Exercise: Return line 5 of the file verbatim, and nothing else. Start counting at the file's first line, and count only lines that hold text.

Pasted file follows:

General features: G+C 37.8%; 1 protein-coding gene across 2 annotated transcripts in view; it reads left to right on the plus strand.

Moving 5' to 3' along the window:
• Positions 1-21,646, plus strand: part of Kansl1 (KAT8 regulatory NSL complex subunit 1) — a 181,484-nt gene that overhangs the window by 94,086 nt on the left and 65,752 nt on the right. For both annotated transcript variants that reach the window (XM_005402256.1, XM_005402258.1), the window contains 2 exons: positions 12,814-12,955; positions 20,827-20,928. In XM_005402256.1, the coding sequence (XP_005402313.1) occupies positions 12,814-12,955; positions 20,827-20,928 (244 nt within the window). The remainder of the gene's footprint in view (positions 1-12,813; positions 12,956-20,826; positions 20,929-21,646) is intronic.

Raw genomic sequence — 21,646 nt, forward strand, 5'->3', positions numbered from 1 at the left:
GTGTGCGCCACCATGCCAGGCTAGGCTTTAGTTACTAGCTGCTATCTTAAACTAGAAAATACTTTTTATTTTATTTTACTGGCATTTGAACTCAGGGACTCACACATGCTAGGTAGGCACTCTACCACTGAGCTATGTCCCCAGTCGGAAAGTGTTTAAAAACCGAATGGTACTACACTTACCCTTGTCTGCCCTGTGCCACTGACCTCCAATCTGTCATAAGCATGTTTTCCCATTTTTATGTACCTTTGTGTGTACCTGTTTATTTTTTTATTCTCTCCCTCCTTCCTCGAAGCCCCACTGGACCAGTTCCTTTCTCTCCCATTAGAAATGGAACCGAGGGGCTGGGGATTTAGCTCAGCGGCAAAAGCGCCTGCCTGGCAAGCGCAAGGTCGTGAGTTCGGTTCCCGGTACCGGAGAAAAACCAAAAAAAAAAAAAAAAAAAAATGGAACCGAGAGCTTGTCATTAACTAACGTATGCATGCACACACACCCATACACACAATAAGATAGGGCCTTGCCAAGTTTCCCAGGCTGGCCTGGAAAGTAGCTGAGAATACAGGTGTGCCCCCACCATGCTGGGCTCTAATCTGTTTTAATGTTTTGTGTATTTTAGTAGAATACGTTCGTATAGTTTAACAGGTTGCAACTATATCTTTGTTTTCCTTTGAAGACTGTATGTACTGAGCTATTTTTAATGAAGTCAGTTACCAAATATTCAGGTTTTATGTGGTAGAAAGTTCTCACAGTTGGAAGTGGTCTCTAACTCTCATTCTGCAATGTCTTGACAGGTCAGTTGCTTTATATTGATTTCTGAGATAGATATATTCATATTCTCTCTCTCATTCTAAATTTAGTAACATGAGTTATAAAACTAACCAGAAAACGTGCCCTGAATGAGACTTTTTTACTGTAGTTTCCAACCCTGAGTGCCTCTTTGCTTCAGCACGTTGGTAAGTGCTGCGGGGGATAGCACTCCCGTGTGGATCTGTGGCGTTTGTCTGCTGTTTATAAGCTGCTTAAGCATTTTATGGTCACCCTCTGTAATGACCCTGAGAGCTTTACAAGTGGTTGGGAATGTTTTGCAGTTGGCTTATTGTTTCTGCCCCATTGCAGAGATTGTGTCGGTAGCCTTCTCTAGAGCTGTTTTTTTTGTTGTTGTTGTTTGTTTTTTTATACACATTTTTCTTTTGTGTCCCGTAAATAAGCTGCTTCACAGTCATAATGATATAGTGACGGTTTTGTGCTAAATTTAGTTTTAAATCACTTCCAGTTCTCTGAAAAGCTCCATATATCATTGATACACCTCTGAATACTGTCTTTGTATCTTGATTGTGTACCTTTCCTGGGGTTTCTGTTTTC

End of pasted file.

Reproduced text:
GTGTGCGCCACCATGCCAGGCTAGGCTTTAGTTACTAGCTGCTATCTTAAACTAGAAAATACTTTTTATTTTATTTTACTGGCATTTGAACTCAGGGACTCACACATGCTAGGTAGGCACTCTACCACTGAGCTATGTCCCCAGTCGGAAAGTGTTTAAAAACCGAATGGTACTACACTTACCCTTGTCTGCCCTGTGCCACTGACCTCCAATCTGTCATAAGCATGTTTTCCCATTTTTATGTACCTTTGTGTGTACCTGTTTATTTTTTTATTCTCTCCCTCCTTCCTCGAAGCCCCACTGGACCAGTTCCTTTCTCTCCCATTAGAAATGGAACCGAGGGGCTGGGGATTTAGCTCAGCGGCAAAAGCGCCTGCCTGGCAAGCGCAAGGTCGTGAGTTCGGTTCCCGGTACCGGAGAAAAACCAAAAAAAAAAAAAAAAAAAAATGGAACCGAGAGCTTGTCATTAACTAACGTATGCATGCACACACACCCATACACACAATAAGATAGGGCCTTGCCAAGTTTCCCAGGCTGGCCTGGAAAGTAGCTGAGAATACAGGTGTGCCCCCACCATGCTGGGCTCTAATCTGTTTTAATGTTTTGTGTATTTTAGTAGAATACGTTCGTATAGTTTAACAGGTTGCAACTATATCTTTGTTTTCCTTTGAAGACTGTATGTACTGAGCTATTTTTAATGAAGTCAGTTACCAAATATTCAGGTTTTATGTGGTAGAAAGTTCTCACAGTTGGAAGTGGTCTCTAACTCTCATTCTGCAATGTCTTGACAGGTCAGTTGCTTTATATTGATTTCTGAGATAGATATATTCATATTCTCTCTCTCATTCTAAATTTAGTAACATGAGTTATAAAACTAACCAGAAAACGTGCCCTGAATGAGACTTTTTTACTGTAGTTTCCAACCCTGAGTGCCTCTTTGCTTCAGCACGTTGGTAAGTGCTGCGGGGGATAGCACTCCCGTGTGGATCTGTGGCGTTTGTCTGCTGTTTATAAGCTGCTTAAGCATTTTATGGTCACCCTCTGTAATGACCCTGAGAGCTTTACAAGTGGTTGGGAATGTTTTGCAGTTGGCTTATTGTTTCTGCCCCATTGCAGAGATTGTGTCGGTAGCCTTCTCTAGAGCTGTTTTTTTTGTTGTTGTTGTTTGTTTTTTTATACACATTTTTCTTTTGTGTCCCGTAAATAAGCTGCTTCACAGTCATAATGATATAGTGACGGTTTTGTGCTAAATTTAGTTTTAAATCACTTCCAGTTCTCTGAAAAGCTCCATATATCATTGATACACCTCTGAATACTGTCTTTGTATCTTGATTGTGTACCTTTCCTGGGGTTTCTGTTTTC